This famous sonnet was written in October 1816 and first published in the Examiner on 1 December 1816. It is considered the highlight of Keats's first volume of poetry. It was originally a gift for his friend, Charles Cowden Clarke. The two men had spent an evening reading George Chapman's superb 17th century translation of the Iliad and Odyssey. The next morning, Clarke came down to breakfast and found the sonnet waiting for him. As he later recalled:
'A beautiful copy of the folio edition of Chapman's translation of Homer had been lent me.... and to work we went, turning to some of the 'famousest' passages, as we had scrappily known them in Pope's version.... Chapman supplied us with many an after-treat; but it was in the teeming wonderment of this his first introduction, that, when I came down to breakfast the next morning, I found upon my table a letter with no other enclosure than his famous sonnet, 'On First Looking into Chapman's Homer.' We had parted, as I have already said, at day-spring, yet he contrived that I should receive the poem from a distance of, may be, two miles by ten o'clock.'Clarke noted the passage which most impressed Keats (the emphasis is Clarke's own):
Then forth he came, his both knees faltring, bothFor most of Keats's peers, Chapman's work was too stark a contrast to Alexander Pope's famous (and wildly descriptive) 18th century translation. One of Pope's great admirers was Keats's contemporary, Lord Byron, whose snobbish dismissal of Keats was partly inspired by Keats's own dismissal of Pope's work. In the original transcript of this sonnet, Keats alluded to his preference of Chapman over Pope in the seventh line - 'Yet could I never judge what Men could mean' - in other words, the power of Homer's work eluded him until Chapman's translation appeared.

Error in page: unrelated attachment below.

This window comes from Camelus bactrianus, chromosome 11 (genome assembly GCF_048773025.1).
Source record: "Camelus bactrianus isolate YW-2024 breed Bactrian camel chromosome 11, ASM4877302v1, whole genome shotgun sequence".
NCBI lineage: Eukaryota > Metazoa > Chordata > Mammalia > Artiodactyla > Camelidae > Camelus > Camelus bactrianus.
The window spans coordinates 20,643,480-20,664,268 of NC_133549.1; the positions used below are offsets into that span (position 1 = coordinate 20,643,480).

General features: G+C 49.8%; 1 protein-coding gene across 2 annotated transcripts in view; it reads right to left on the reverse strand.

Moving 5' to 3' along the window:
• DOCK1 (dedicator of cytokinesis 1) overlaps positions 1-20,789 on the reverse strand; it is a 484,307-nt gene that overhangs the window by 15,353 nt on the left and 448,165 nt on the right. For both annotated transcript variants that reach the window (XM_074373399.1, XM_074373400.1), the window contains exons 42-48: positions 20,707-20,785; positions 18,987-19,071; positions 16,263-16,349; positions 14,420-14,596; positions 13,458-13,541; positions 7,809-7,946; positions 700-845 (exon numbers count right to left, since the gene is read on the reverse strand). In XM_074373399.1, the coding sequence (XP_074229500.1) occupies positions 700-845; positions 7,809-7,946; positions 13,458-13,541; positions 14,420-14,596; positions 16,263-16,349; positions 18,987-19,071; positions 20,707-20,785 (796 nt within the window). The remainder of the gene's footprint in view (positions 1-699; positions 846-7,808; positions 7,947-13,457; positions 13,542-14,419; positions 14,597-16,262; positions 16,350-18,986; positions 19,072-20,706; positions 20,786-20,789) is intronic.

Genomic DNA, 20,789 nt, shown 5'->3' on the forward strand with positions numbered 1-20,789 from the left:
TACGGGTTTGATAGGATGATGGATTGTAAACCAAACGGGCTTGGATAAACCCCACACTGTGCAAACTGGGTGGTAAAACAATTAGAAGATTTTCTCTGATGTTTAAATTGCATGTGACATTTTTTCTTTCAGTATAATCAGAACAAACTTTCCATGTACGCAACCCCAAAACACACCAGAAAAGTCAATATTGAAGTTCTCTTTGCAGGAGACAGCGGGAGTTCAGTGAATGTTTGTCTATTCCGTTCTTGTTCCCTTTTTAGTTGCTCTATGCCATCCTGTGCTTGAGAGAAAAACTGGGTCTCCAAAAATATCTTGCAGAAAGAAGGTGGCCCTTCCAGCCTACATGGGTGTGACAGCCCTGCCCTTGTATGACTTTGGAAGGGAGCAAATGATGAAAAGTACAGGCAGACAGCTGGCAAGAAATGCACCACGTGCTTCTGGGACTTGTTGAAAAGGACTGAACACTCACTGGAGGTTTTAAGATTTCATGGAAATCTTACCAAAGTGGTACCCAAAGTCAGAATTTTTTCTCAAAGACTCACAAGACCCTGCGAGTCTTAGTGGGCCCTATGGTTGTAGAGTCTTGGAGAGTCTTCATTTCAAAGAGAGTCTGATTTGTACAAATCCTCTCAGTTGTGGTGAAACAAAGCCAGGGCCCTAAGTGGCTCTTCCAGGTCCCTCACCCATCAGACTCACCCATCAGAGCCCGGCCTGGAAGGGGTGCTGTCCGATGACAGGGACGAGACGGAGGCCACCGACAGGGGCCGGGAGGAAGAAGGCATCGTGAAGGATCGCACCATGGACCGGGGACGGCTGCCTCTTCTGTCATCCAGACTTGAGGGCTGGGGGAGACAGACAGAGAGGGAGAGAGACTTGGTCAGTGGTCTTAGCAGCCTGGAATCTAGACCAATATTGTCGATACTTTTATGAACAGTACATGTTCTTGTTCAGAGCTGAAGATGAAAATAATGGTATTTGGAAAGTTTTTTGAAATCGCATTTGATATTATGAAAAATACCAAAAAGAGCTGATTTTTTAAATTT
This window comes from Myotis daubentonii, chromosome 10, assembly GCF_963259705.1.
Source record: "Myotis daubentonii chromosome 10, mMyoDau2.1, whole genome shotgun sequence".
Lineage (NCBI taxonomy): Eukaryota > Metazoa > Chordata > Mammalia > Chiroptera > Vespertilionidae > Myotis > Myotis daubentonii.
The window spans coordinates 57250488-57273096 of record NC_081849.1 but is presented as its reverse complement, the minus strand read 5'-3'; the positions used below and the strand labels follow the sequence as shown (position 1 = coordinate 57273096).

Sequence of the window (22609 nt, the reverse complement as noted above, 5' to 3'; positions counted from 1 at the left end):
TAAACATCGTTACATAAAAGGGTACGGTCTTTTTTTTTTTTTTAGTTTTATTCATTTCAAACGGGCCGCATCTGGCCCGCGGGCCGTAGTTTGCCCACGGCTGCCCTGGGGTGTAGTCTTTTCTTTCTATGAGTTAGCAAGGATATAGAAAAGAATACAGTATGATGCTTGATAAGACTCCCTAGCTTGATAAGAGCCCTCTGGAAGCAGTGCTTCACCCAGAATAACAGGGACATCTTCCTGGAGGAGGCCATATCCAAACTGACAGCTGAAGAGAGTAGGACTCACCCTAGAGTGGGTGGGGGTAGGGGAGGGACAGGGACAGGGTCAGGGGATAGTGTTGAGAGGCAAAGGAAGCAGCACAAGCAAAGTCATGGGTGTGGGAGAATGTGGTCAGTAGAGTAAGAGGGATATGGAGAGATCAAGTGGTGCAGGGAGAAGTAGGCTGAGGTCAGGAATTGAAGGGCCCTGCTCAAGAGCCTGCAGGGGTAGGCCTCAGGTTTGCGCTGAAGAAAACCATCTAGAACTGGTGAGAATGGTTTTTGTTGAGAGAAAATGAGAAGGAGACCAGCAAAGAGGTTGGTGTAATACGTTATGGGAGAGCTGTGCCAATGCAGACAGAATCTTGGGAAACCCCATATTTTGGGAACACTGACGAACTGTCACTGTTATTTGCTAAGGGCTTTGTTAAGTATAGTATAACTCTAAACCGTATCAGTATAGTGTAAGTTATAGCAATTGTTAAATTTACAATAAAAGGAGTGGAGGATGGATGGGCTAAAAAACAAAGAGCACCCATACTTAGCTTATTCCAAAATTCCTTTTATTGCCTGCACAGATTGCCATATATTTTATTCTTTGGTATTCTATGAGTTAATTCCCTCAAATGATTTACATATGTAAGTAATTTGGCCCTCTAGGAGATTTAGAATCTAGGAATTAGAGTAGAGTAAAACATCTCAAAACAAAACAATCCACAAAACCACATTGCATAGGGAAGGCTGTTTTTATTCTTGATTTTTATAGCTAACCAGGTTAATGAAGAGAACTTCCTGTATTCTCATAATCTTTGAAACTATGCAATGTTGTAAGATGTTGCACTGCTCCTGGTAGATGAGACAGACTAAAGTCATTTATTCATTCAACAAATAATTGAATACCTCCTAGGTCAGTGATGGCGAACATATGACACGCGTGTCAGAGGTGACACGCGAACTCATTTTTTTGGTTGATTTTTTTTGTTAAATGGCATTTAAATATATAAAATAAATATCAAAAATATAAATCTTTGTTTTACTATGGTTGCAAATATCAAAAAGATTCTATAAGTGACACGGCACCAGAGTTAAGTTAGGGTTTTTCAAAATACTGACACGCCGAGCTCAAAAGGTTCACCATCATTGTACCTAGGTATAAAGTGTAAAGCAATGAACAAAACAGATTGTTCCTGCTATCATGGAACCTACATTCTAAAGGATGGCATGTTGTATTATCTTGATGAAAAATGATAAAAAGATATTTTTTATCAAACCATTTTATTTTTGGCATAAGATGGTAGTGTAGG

His strong hands hanging downe, and all with froth
His cheeks and nosthrils flowing, voice and breath
Spent all to use, and down he sunke to Death.
The sea had soakt his heart through; all his vaines
His toils had racked t'a laboring woman's paines.
Dead weary was he.
This seventh line troubled Keats. It was included in the sonnet's first publication in the Examiner. But upon reflection, Keats told Clarke the line was 'bald, and too simply wondering' and so he substitued 'Yet did I never breathe its pure serene' before publication in book form. For my part, I have included both versions below, the original manuscript version and the published / altered text.
On an historical note, Vasco Núñez de Balboa discovered the Pacific Ocean, not Cortez. Hey, Keats wasn't perfect. :-)
And on a personal note, I hope you're inspired by Keats's enthusiasm to read Chapman's translation. It's available for free at Bartleby.com; click here to read it.
The original manuscript of John Keats's 'On First Looking into Chapman's Homer':
to Keats: Poetry
Much have I travell'd in the realms of gold,
And many goodly states and kingdoms seen;
Round many western islands have I been
Which bards in fealty to Apollo hold.
Oft of one wide expanse had I been told
That deep-brow'd Homer ruled as his demesne;
Yet did I never breathe its pure serene
Till I heard Chapman speak out loud and bold:
Then felt I like some watcher of the skies
When a new planet swims into his ken;
Or like stout Cortez when with eagle eyes
He star'd at the Pacific--and all his men
Look'd at each other with a wild surmise--
Silent, upon a peak in Darien.